For Huffington Post (contributors blogs were deleted)
If you are selling digital products, you probably receive 80–10% royalty. It means, in many cases, the author only gets a small portion per sale. For physical goods, such as paperback books, the picture may be much worse.
Although, I must say that now we have services, which pay 90–80% royalty for virtual goods. However, I wonder which model is beneficial to the author. How much money are they willing to pay to sell their works. Of course, the digital products, “always are enough at your warehouse” and if you have a good distributor providing sales, then it will probably neutralize any commission.
However, we decided to experiment and proposed a new business model — a subscription with a fixed price of $1 for each file sold, monthly. These means, that until your product is on our platform, you pay $1 per month. This model is quite unusual, but it raises some questions about the whole ecosystem and the sales process. What have we learned? If an author has content, which attracts buyers, then this model is highly profitable for a seller. For example, if the value of your book is $19, and it sells well, you receive 100% of the royalty, and your monthly cost is only $1.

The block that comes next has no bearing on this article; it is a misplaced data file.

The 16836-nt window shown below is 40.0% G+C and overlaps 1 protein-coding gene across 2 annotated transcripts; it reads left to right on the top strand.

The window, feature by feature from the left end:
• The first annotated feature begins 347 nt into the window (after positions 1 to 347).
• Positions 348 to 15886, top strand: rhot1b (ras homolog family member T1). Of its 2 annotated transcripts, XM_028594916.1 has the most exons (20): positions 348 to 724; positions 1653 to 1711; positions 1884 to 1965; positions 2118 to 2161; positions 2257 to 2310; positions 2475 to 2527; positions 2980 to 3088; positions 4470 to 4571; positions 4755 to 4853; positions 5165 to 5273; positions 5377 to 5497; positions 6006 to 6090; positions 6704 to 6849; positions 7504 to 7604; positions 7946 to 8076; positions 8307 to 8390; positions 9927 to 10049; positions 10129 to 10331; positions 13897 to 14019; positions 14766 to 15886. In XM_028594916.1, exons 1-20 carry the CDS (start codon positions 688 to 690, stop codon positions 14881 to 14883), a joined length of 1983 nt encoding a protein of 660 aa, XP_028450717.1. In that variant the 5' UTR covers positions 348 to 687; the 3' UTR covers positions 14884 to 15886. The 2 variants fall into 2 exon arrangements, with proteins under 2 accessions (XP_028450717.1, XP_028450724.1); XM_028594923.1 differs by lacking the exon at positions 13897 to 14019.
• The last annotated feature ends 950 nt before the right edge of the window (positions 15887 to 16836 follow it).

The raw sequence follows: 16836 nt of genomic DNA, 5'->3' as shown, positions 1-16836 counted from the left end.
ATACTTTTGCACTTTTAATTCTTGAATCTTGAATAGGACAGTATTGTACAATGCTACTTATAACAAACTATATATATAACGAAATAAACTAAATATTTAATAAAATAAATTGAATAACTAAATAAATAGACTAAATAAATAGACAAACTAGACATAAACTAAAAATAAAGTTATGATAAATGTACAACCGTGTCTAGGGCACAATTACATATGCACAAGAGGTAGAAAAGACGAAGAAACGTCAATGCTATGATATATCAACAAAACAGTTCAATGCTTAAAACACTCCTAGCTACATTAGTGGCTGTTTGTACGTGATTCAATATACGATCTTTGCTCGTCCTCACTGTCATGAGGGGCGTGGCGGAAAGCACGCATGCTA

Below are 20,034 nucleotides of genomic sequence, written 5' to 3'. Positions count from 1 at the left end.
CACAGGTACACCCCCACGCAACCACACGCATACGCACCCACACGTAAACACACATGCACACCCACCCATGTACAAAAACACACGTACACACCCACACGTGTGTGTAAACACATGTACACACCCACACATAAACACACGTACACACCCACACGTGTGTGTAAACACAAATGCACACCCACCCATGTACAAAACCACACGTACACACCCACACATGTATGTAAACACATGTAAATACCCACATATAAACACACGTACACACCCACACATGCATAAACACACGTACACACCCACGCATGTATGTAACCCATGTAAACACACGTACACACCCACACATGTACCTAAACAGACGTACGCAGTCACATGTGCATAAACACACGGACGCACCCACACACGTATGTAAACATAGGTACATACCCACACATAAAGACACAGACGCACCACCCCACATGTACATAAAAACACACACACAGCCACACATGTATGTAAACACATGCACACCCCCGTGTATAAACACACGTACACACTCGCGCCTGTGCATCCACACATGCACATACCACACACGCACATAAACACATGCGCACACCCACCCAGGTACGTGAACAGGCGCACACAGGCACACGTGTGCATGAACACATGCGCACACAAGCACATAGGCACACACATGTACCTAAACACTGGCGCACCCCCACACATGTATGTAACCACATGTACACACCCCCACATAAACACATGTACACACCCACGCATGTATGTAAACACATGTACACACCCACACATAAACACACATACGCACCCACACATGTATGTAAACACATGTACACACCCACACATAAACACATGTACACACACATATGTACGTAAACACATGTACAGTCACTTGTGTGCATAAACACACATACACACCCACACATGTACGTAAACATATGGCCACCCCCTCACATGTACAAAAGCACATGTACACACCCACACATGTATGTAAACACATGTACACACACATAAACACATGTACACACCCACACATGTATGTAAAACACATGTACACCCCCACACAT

However, we did receive responses from authors who do not like this business model. After analyzing their accounts, we learned that their content never sold. Of course, if the seller’s monthly income is $0, then the paying $1 is a net loss. Therefore, the question arises, “what is the point?” It turns out that it is self-deception and an illusion of professional activity. I am not, in any way, trying to offend anyone, but this is the way things are. However, many questions remain.
It is likely that specific products do not find their buyers. Indeed, today as much content there is to offer, seeing your product can be difficult. Especially, if a writer (e.g., musician, designer, coder, etc.) is young and unknown. One year ago, we provided a solution, which would help to find the relevant audience. It seeks to involve creators in the sales process, and we received a social graph for categories of customers. In practice, most of the authors refused to take any steps to build their audience, which for me, is still a mystery.
Today, we see the same problem — finding a buyer is quite tricky, especially for new authors and content creators. Hopefully, we will soon offer the Snipe Crowd Selling business model, which will help solve this problem. In the meantime, I have questions, such as “which business model do you prefer to use to sell your digital products?”, “What amount of royalty is ideal?”, and “If you would like to receive 100% royalty, would you mind paying a fixed amount for the processing of sales and all services?”